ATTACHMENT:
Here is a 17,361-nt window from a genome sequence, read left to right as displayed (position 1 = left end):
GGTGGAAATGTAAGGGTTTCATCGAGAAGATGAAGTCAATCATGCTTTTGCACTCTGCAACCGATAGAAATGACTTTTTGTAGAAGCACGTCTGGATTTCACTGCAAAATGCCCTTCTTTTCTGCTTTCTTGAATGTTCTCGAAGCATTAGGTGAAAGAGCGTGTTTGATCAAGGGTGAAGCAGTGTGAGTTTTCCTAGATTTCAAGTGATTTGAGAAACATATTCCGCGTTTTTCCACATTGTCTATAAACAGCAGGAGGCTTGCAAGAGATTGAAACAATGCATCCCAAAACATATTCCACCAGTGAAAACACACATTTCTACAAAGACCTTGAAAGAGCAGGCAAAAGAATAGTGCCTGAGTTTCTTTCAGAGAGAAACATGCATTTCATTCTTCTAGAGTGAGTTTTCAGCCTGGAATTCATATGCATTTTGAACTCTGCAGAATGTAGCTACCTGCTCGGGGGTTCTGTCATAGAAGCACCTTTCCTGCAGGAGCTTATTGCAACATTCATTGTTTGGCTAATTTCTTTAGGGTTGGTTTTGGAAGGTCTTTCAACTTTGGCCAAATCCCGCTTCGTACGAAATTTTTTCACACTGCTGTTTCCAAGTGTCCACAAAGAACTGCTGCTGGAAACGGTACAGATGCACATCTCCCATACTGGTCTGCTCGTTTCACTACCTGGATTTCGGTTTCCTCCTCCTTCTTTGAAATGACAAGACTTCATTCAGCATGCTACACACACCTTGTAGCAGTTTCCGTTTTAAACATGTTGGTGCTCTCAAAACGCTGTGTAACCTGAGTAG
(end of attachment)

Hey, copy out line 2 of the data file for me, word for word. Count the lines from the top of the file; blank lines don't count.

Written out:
GGTGGAAATGTAAGGGTTTCATCGAGAAGATGAAGTCAATCATGCTTTTGCACTCTGCAACCGATAGAAATGACTTTTTGTAGAAGCACGTCTGGATTTCACTGCAAAATGCCCTTCTTTTCTGCTTTCTTGAATGTTCTCGAAGCATTAGGTGAAAGAGCGTGTTTGATCAAGGGTGAAGCAGTGTGAGTTTTCCTAGATTTCAAGTGATTTGAGAAACATATTCCGCGTTTTTCCACATTGTCTATAAACAGCAGGAGGCTTGCAAGAGATTGAAACAATGCATCCCAAAACATATTCCACCAGTGAAAACACACATTTCTACAAAGACCTTGAAAGAGCAGGCAAAAGAATAGTGCCTGAGTTTCTTTCAGAGAGAAACATGCATTTCATTCTTCTAGAGTGAGTTTTCAGCCTGGAATTCATATGCATTTTGAACTCTGCAGAATGTAGCTACCTGCTCGGGGGTTCTGTCATAGAAGCACCTTTCCTGCAGGAGCTTATTGCAACATTCATTGTTTGGCTAATTTCTTTAGGGTTGGTTTTGGAAGGTCTTTCAACTTTGGCCAAATCCCGCTTCGTACGAAATTTTTTCACACTGCTGTTTCCAAGTGTCCACAAAGAACTGCTGCTGGAAACGGTACAGATGCACATCTCCCATACTGGTCTGCTCGTTTCACTACCTGGATTTCGGTTTCCTCCTCCTTCTTTGAAATGACAAGACTTCATTCAGCATGCTACACACACCTTGTAGCAGTTTCCGTTTTAAACATGTTGGTGCTCTCAAAACGCTGTGTAACCTGAGTAG